This column appeared in the Arizona Daily Sun on Jan. 8, 2005.

Two old pals analyze NFL playoff matchups

By Ed Odeven

“Wake up, knucklehead,” Frankie Luigi shouts as I picked up the telephone yesterday.

“Yeah, right,” I say. “It’s too early, man.”

“Do you know what time it is?”

“Time to talk some football, wise guy,” I say, reluctantly. “Well, let me pretend that I’m awake, buddy. It’s 7:23 a.m. You know darn well I’m a night owl.”

“Stop whining, man.”

“Yeah, whatever,” I blurt out, insisting he holds on for a minute while I pour a cup of coffee.

Two cups later, I begin to feel that my brain will allow me to carry on a normal conversation — and to chastise him for forgetting about the two-hour time difference between Hoboken, N.J., to Flagstaff.

“Hey, Frankie, do you think the Jets have a chance against the Chargers?”

“Uh, yeah,” he decides. “Everyone knows Marty Schottenheimer’s clubs have found the most notorious ways to lose games in the past. ‘The Drive’ and ‘The Fumble’ are unforgettable chapters in the annals of the NFL.”

“Maybe Schotty is jinxed. Maybe he’s predestined to be the Gene Mauch of the NFL.”

“Who’ll win the Rams-Seahawks contest?” he asks.

“Man, that’s a tough one. Neither team is that impressive. But I will say this: Shaun Alexander is the X-factor. If he runs wild, Seattle wins big.”

“I’m picking the Rams to win, but it’ll be close,” Frankie informs me. “Call it Shaun McDonald’s breakout game as a pro. Why? Well, the Seattle secondary will focus all its time and energy on stopping Isaac Bruce and Torry Holt, leaving the ex-Sun Devil wide open.”

“Does Denver have any chance against Indy?” I wonder.

“No way, Einstein, unless Peyton Manning decides to do his best Ryan Leaf impersonation.”

“I agree. The Colts will coast to victory. It’s one and done for Plummer and Co.”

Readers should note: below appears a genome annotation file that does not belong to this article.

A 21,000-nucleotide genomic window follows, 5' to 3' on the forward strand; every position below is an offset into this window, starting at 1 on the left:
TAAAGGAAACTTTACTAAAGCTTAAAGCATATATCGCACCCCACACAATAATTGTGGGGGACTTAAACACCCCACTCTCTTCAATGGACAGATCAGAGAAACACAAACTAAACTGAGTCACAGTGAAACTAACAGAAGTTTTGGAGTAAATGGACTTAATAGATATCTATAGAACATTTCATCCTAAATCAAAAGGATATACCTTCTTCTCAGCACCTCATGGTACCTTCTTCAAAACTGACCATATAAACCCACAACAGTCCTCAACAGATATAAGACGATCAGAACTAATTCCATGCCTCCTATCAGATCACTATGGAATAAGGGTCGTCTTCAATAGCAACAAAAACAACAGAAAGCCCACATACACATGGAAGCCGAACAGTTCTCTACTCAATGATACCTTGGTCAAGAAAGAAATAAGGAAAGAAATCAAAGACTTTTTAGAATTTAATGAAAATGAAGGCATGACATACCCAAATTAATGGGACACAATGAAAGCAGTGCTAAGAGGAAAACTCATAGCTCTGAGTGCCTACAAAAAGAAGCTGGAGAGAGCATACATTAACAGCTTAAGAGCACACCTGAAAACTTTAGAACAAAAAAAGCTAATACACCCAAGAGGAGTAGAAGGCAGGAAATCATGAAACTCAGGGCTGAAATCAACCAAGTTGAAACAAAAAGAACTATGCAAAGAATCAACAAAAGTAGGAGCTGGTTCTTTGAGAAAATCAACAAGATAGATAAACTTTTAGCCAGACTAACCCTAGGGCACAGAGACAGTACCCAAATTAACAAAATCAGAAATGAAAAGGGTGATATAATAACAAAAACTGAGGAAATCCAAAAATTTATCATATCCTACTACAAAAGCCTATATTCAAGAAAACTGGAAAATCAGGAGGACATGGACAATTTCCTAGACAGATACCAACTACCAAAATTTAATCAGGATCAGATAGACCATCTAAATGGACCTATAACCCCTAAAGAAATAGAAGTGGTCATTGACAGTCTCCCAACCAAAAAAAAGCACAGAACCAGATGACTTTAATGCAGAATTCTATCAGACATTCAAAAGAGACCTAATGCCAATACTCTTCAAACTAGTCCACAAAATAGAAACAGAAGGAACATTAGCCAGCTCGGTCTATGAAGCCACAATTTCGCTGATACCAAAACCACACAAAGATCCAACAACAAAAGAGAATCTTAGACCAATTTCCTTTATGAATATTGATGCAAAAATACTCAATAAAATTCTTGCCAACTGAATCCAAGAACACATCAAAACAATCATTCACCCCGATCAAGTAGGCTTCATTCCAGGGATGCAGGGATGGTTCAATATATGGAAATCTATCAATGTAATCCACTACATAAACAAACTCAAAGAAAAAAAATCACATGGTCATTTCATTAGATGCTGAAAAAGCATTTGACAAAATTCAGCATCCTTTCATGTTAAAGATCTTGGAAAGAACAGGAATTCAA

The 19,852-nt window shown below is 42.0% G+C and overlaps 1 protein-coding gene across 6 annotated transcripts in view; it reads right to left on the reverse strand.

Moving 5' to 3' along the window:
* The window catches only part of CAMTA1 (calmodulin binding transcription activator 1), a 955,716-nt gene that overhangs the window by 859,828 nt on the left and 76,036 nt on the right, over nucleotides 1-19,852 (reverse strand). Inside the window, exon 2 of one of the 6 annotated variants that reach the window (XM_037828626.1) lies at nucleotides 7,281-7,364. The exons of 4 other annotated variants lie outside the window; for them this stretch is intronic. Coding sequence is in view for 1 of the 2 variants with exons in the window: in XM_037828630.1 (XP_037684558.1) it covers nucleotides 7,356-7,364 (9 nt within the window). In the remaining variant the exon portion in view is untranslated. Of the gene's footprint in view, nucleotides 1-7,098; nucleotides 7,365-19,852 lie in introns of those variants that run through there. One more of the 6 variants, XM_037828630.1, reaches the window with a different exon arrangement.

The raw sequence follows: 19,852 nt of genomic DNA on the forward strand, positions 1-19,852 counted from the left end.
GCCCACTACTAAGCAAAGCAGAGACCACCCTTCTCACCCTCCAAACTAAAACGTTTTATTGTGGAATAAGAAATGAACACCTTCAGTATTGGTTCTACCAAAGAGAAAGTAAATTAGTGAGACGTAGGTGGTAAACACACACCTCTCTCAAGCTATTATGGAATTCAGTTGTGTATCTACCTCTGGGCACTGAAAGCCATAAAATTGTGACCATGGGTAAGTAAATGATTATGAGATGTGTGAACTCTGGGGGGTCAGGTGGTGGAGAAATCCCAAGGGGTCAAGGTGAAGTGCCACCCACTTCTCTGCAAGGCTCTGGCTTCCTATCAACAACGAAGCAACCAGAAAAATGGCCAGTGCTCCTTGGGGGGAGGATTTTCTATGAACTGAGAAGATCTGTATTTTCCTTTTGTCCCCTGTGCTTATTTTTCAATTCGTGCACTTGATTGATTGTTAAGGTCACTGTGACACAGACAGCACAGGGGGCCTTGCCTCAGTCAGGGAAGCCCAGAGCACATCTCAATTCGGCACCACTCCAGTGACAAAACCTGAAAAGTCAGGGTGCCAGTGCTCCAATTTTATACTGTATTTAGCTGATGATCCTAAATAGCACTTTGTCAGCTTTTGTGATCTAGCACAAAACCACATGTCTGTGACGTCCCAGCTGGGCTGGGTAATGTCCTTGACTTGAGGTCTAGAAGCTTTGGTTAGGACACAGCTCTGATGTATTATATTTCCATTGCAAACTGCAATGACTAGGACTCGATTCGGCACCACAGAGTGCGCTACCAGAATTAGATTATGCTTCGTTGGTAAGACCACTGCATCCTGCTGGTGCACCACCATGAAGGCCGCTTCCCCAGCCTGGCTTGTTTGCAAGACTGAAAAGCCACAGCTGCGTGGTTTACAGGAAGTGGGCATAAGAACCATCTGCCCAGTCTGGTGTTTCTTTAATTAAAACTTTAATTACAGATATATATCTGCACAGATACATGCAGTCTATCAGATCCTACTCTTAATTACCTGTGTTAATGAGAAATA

“In Sunday’s late game, Randy Moss will swallow his pride and atone for his utterly stupid action — walking off the field in the closing seconds of last week’s road loss against the Redskins — and lead the Vikings past Green Bay,” Frankie opines. “He’ll finish with 200 or so yards receiving and three touchdowns.”

“Are you crazy?!” I say. “The Vikes are 2-20 in outdoor stadiums since 2000. And they are playing at Lambeau Field tomorrow. What makes you so sure they’ll beat the Pack?

“Call it a hunch,” he offers. “Daunte Culpepper plays awfully well against the Packers. I looked it up. He’s thrown for 2,100-plus yards and 21 TDs against seven interceptions in nine career games against Green Bay.”

“Here’s my take: The Vikings are one of the league’s worst defenses, ranked 28th overall to be precise. They cant stop anybody. That means Ahman Green will run through, over and around the Vikings D. That means Brett Favre will have time to make big plays. That means the Green Bay offense will control the clock. That means the Minnesota defense will be on the field for a long, long time.”

“But it’ll be a close game, right?” Frankie inquires.

“Absolutely. Both games this year were decided by three points, on Ryan Longwell field goals, as time expired. … But I guess we’ll agree to disagree on the outcome.”

This conversation could go on all day. But we’ve both got things to do, so we quickly switch to another one of our favorite topics — restaurants.

“So, Frankie, what’re you havin’ for lunch?”

“Take a wild guess, Inspector Clouseau. I’m headed to Vitamia & Sons Ravioli Co. — you know, the place in Lodi.”

“And you?” he wonders

“Chicken tacos, rice and black beans from Burritos Fiesta, and a large strawberry horchata. If you ever visit Flagstaff. … I’ll treat you to lunch there. Everything on the menu is delicious.”

“I’ll take that as a hint,” he chimes in. “By the way, I’m headed out west on a road trip in May.”

“You’re not so dumb after all,” I tell him, laughing.

“Just don’t call me at 7:23 a.m.”